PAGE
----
• torch •
torch • Hear it!
Part of Speech: Noun
Meaning: 1. A flame at the end of a stick used for light. 2. [British] A portable electric light, equivalent to flashlight in the US. 3. [Slang] A professional arsonist. 4. A device that produces a very hot flame for welding.
Notes: Now that we know the 2020 Olympics will be held in Tokyo, we need to remind ourselves their symbol, the torch and the flame on it, which will carried from Greece to the next site via all previous sites. In ancient Greece a fire was kept burning throughout the Olympics, commemorating the theft of fire from the Olympic god Zeus by Prometheus. Torch is a remarkable word in that it is among the few in English pronounced exactly as it is spelled. Don't forget to add an E if you pluralize it: torches.
In Play: The word torchis closely associated with love: "Marian Kind is still carrying a torch for Phil Anders," meaning that she is still in love with him. Marian may spend her time singing torch songs, romantic songs about unrequited love. Outside the US, a torch is what we in the US call a flashlight, so in Britain carrying a torch for someone may simply mean helping someone by holding their portable electric lamp.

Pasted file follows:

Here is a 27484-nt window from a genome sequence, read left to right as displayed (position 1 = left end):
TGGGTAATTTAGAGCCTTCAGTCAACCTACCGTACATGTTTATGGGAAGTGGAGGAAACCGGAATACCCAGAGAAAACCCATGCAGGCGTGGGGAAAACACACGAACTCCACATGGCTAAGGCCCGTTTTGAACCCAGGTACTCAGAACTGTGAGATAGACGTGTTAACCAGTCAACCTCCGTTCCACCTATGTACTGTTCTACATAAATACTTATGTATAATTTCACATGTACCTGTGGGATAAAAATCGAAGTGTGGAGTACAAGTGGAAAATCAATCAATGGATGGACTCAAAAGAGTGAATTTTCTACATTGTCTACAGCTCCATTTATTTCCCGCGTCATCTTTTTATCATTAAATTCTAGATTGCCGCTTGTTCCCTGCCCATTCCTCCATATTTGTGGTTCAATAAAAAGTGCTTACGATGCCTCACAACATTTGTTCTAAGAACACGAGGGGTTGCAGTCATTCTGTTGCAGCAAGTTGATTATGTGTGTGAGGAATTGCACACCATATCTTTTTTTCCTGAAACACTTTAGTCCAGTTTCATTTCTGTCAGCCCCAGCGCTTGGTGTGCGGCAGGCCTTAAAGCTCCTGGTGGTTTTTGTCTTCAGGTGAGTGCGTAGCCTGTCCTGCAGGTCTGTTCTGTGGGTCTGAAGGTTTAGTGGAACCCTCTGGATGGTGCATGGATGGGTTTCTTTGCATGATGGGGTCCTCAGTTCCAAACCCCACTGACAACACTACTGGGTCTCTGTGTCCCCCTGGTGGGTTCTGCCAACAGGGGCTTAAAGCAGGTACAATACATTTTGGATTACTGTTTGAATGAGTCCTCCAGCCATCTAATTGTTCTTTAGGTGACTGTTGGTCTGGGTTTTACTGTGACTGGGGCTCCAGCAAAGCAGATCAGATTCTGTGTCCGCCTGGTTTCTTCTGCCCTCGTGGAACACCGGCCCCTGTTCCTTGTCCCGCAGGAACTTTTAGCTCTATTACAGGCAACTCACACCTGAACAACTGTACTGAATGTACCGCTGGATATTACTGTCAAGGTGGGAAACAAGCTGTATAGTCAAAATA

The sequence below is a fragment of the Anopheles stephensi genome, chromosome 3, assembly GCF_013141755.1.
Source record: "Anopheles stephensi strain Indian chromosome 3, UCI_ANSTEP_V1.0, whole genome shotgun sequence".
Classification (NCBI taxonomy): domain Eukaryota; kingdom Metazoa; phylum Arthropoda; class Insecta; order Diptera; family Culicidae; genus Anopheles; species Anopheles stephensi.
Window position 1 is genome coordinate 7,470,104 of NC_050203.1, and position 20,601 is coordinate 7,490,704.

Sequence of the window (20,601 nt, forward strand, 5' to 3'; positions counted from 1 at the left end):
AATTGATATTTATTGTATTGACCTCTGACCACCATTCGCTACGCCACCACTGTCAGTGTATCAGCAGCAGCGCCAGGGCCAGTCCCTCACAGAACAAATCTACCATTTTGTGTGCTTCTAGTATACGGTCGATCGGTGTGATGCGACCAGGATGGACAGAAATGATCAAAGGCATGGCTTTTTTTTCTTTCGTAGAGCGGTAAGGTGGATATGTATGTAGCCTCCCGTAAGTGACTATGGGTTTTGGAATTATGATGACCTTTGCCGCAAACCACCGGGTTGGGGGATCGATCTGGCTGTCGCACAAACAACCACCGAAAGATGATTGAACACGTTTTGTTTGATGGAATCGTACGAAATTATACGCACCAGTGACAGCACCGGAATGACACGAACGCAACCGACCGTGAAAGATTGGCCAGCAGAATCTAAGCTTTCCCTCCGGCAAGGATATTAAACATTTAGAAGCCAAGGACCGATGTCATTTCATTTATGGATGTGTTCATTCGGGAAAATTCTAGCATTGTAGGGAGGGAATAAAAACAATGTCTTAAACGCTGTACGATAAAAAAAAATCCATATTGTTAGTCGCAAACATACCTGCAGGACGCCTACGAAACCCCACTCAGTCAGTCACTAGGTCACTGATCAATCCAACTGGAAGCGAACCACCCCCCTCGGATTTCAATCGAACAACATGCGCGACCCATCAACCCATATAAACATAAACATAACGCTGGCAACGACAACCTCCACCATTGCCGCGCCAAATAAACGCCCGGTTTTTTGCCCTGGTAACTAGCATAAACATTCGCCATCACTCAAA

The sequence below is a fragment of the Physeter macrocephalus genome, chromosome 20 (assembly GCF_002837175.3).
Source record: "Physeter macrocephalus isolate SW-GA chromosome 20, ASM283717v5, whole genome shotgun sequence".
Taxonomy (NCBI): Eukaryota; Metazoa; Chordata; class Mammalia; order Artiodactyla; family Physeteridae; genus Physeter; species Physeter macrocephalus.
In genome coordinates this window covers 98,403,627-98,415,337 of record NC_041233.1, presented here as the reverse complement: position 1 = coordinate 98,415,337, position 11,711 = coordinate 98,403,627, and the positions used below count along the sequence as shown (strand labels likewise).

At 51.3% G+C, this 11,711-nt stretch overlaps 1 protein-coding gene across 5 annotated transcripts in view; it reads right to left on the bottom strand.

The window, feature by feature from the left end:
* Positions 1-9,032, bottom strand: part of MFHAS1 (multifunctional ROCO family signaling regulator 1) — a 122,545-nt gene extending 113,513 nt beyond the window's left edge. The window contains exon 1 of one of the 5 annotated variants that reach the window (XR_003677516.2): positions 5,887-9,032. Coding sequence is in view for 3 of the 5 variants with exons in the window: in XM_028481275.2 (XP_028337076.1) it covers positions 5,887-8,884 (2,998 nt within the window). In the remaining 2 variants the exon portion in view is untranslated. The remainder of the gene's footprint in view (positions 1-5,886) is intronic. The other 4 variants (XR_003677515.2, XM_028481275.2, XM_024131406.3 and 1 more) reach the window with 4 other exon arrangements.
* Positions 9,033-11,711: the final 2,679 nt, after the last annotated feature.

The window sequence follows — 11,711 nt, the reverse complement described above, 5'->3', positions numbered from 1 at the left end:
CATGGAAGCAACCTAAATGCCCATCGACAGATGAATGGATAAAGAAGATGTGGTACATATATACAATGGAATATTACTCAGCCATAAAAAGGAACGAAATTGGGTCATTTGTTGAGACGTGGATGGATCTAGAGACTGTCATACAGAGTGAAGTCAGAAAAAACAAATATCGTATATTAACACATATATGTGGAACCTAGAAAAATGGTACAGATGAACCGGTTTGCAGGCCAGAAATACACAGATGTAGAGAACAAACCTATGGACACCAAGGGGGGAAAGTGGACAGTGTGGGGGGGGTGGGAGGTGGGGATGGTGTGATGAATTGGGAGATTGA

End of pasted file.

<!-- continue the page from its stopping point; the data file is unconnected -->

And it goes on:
Word History: Middle English borrowed today's Good Word from Old French torche, derived from Latin torqua, a variant of torques "torque" from Latin torquere "to twist". The original torches would then seem to have been made of straw or sticks tightly twisted together so as to slow their burning. The root which gave us torquere came to Modern German as quer "transverse" and to English as thwart. We also find surprising evidence of torquere in the name of a flower. Nasturtium seems to have come from a Latin compound based on nasus "nose" + tortare "twist repeatedly". Do you mix twisted noses with your roses?
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